As yields on Greek debt soared to a record 117% for one-year notes, the US Treasury announced a new auction of 3-year notes with an entirely different response.
While investors were busy watching Europe for any sign of life, a round of 3-year US Treasury debt escaped auction at a record low rate. According to the Treasury, the notes sold with a yield of .334% per year, meaning investors will walk away with little more than $10 in 2014 for every $1,000 invested.
Outside of the horribly low yields is the reality that, even while the yields on the bonds fell to record lows, it wasn't demand for the new issues that pushed yields lower. In fact, fewer bonds were purchased in this auction by non-dealer buyers than any auction in weeks. Against a bid-to-cover ratio of 3.15--the bid-to-cover ratio is the ratio between bid volumes in dollars and bonds available for sale)--the US Treasury sold less than half of the new issues to investors other than primary dealers.
Who's Doing the Bidding?
Primary dealers are large banks hand selected for the purposes of making a US Treasury debt sale a generally normal happening. When liquidity does not flow in from bidders who are or are not represented by a primary dealer, the dealers are obligated to snap up the remainder. Recently, being a primary dealer has become a bit of a chore as investors pass up on US Treasury auctions to focus on European issues, which are significantly more active with default fears surging.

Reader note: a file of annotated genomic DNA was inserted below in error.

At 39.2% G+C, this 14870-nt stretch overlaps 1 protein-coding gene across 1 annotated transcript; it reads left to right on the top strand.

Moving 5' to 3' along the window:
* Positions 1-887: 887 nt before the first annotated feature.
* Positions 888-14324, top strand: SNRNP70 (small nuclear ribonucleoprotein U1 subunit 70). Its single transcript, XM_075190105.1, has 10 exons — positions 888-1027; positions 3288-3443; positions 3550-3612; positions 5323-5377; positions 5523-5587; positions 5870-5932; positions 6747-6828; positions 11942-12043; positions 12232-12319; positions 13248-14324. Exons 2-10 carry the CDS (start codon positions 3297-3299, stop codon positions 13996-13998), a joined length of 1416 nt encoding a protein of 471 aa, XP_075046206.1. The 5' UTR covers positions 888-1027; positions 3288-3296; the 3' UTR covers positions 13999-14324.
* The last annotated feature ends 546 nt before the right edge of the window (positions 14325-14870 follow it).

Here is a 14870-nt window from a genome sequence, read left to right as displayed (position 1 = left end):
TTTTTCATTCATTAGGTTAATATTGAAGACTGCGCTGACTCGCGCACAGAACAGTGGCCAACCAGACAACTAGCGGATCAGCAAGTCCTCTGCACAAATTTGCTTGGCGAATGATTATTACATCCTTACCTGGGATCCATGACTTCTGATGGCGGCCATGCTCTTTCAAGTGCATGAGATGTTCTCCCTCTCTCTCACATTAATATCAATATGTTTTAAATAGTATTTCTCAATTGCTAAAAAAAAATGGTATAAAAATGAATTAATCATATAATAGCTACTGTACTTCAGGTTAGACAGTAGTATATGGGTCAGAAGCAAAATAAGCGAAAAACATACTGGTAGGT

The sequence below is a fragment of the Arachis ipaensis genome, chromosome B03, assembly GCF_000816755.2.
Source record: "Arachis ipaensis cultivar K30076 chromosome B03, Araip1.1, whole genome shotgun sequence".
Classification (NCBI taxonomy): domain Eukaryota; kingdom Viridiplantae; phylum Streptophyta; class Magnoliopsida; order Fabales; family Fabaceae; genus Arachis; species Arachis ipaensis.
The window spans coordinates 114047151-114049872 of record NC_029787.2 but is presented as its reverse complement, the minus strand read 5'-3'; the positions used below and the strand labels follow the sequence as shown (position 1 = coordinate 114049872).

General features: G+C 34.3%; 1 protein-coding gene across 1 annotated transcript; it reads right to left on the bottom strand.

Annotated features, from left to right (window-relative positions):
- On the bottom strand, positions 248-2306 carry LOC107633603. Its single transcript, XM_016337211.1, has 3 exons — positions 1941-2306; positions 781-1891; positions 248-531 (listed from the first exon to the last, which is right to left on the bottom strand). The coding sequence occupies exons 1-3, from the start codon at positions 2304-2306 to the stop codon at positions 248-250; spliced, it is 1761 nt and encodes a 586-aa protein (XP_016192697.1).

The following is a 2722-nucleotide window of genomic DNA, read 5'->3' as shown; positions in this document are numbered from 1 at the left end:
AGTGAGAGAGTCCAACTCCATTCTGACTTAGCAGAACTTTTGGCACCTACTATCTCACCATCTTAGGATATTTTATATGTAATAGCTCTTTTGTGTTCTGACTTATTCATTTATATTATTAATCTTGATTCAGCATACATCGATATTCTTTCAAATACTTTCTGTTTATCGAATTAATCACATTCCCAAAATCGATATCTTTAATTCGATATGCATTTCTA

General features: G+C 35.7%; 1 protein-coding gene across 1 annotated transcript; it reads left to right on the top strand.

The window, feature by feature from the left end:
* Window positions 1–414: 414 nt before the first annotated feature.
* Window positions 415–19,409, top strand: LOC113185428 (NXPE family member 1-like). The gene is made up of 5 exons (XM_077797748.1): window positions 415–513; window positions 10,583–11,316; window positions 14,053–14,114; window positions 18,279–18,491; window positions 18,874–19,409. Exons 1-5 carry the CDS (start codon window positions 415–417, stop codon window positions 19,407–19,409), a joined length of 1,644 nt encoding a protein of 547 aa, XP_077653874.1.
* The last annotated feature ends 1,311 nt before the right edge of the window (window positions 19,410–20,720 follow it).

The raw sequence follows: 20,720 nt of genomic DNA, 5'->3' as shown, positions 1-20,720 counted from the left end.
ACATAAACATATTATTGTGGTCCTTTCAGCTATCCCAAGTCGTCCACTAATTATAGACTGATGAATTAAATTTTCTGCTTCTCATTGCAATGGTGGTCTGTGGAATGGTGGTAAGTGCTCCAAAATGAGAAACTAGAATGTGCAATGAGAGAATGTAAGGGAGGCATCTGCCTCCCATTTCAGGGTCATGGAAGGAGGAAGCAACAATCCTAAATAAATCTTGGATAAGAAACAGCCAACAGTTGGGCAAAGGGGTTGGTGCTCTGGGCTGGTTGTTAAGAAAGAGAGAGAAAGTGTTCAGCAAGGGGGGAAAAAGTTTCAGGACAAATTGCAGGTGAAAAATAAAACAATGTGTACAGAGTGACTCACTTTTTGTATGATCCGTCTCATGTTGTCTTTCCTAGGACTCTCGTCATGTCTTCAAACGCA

At any rate, the disconnect between the rate at which the bonds were issued and the amount of demand for US Treasury issues seems to indicate that investors are not only aware that low yields are their only option, but that doesn't mean investors want US Treasuries.
The cost of borrowing for the US Treasury, when compared to the cost of bank financing, is incredibly low. The latest issue of US Treasury debt came with a yield slightly less than that of 3-month LIBOR yields for US dollars, meaning that banks are buying the US Treasury's issues against a much higher annualized return to lend to other banks.
Such a level of fear among bankers is not good for the future of the financial system, and it casts a shadow on the sunshine and rainbows future painted in the early months of 2011. Remember, it was just weeks ago that new rumors in the European Union sent more money to the European Central Bank than at any point in history. Now it appears that the fears about a global economic meltdown have hit the US shores--there is simply no other reason why investors would accept lower, longer-term yields if a meltdown wasn't in the cards.
As any banker should know, a .334% rate for 3 months is much better than the same rate for 3 years. Apparently the rule of thumb relationship between time and money is no longer in play.